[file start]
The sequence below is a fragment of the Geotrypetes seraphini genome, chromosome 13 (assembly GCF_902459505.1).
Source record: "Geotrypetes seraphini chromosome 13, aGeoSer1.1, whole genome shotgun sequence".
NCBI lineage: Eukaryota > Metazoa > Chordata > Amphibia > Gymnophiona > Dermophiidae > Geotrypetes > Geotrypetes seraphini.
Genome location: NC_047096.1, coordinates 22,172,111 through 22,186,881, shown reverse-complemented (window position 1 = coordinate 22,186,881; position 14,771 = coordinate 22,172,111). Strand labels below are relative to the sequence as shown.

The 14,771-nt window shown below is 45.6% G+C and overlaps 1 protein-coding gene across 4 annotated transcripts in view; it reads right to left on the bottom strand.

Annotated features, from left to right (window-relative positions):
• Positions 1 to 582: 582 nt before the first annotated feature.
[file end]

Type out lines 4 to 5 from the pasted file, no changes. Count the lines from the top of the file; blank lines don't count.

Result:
Genome location: NC_047096.1, coordinates 22,172,111 through 22,186,881, shown reverse-complemented (window position 1 = coordinate 22,186,881; position 14,771 = coordinate 22,172,111). Strand labels below are relative to the sequence as shown.

The 14,771-nt window shown below is 45.6% G+C and overlaps 1 protein-coding gene across 4 annotated transcripts in view; it reads right to left on the bottom strand.